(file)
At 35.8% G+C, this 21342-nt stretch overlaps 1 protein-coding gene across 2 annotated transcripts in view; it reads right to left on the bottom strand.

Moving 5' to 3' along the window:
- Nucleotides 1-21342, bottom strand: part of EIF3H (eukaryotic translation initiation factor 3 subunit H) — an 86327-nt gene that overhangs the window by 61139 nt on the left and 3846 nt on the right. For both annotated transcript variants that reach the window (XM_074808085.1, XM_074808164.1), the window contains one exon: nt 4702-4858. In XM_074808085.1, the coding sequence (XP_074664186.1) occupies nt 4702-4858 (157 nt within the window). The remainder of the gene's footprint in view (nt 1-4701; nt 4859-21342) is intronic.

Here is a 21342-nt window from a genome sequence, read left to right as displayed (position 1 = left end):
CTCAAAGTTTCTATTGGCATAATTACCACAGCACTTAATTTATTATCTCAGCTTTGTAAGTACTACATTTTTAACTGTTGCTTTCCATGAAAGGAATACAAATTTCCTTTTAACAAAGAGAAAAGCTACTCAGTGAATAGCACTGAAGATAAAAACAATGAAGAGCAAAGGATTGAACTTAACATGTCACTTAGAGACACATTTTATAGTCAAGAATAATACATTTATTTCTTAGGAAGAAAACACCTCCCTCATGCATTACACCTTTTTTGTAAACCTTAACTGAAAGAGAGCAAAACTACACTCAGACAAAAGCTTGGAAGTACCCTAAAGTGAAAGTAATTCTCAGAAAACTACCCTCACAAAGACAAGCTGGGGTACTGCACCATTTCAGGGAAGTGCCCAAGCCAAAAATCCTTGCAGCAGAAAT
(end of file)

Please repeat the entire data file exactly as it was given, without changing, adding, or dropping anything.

At 35.8% G+C, this 21342-nt stretch overlaps 1 protein-coding gene across 2 annotated transcripts in view; it reads right to left on the bottom strand.

Moving 5' to 3' along the window:
- Nucleotides 1-21342, bottom strand: part of EIF3H (eukaryotic translation initiation factor 3 subunit H) — an 86327-nt gene that overhangs the window by 61139 nt on the left and 3846 nt on the right. For both annotated transcript variants that reach the window (XM_074808085.1, XM_074808164.1), the window contains one exon: nt 4702-4858. In XM_074808085.1, the coding sequence (XP_074664186.1) occupies nt 4702-4858 (157 nt within the window). The remainder of the gene's footprint in view (nt 1-4701; nt 4859-21342) is intronic.

Here is a 21342-nt window from a genome sequence, read left to right as displayed (position 1 = left end):
CTCAAAGTTTCTATTGGCATAATTACCACAGCACTTAATTTATTATCTCAGCTTTGTAAGTACTACATTTTTAACTGTTGCTTTCCATGAAAGGAATACAAATTTCCTTTTAACAAAGAGAAAAGCTACTCAGTGAATAGCACTGAAGATAAAAACAATGAAGAGCAAAGGATTGAACTTAACATGTCACTTAGAGACACATTTTATAGTCAAGAATAATACATTTATTTCTTAGGAAGAAAACACCTCCCTCATGCATTACACCTTTTTTGTAAACCTTAACTGAAAGAGAGCAAAACTACACTCAGACAAAAGCTTGGAAGTACCCTAAAGTGAAAGTAATTCTCAGAAAACTACCCTCACAAAGACAAGCTGGGGTACTGCACCATTTCAGGGAAGTGCCCAAGCCAAAAATCCTTGCAGCAGAAAT